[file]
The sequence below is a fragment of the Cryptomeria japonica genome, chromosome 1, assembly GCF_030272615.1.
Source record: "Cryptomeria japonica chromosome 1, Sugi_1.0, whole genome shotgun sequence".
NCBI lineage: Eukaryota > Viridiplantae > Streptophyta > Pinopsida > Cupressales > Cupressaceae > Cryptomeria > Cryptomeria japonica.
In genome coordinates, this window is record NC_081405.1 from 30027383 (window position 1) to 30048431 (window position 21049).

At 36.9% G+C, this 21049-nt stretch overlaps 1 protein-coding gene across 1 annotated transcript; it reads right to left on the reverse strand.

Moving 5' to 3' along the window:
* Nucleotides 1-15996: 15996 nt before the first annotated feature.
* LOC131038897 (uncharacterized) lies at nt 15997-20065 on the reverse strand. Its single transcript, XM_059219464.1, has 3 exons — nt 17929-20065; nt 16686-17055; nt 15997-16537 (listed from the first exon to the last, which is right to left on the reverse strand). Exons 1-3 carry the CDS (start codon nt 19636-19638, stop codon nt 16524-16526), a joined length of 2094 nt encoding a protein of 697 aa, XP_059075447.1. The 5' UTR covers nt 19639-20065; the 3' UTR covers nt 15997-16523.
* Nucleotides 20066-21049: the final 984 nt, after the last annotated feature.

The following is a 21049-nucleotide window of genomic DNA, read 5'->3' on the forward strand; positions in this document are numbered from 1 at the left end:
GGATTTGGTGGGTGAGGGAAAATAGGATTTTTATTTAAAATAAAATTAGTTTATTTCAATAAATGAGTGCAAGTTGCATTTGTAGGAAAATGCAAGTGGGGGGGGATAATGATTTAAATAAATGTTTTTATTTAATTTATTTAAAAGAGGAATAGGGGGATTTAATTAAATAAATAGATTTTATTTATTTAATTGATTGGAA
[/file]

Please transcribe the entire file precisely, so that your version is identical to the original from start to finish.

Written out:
The sequence below is a fragment of the Cryptomeria japonica genome, chromosome 1, assembly GCF_030272615.1.
Source record: "Cryptomeria japonica chromosome 1, Sugi_1.0, whole genome shotgun sequence".
NCBI lineage: Eukaryota > Viridiplantae > Streptophyta > Pinopsida > Cupressales > Cupressaceae > Cryptomeria > Cryptomeria japonica.
In genome coordinates, this window is record NC_081405.1 from 30027383 (window position 1) to 30048431 (window position 21049).

At 36.9% G+C, this 21049-nt stretch overlaps 1 protein-coding gene across 1 annotated transcript; it reads right to left on the reverse strand.

Moving 5' to 3' along the window:
* Nucleotides 1-15996: 15996 nt before the first annotated feature.
* LOC131038897 (uncharacterized) lies at nt 15997-20065 on the reverse strand. Its single transcript, XM_059219464.1, has 3 exons — nt 17929-20065; nt 16686-17055; nt 15997-16537 (listed from the first exon to the last, which is right to left on the reverse strand). Exons 1-3 carry the CDS (start codon nt 19636-19638, stop codon nt 16524-16526), a joined length of 2094 nt encoding a protein of 697 aa, XP_059075447.1. The 5' UTR covers nt 19639-20065; the 3' UTR covers nt 15997-16523.
* Nucleotides 20066-21049: the final 984 nt, after the last annotated feature.

The following is a 21049-nucleotide window of genomic DNA, read 5'->3' on the forward strand; positions in this document are numbered from 1 at the left end:
GGATTTGGTGGGTGAGGGAAAATAGGATTTTTATTTAAAATAAAATTAGTTTATTTCAATAAATGAGTGCAAGTTGCATTTGTAGGAAAATGCAAGTGGGGGGGGATAATGATTTAAATAAATGTTTTTATTTAATTTATTTAAAAGAGGAATAGGGGGATTTAATTAAATAAATAGATTTTATTTATTTAATTGATTGGAA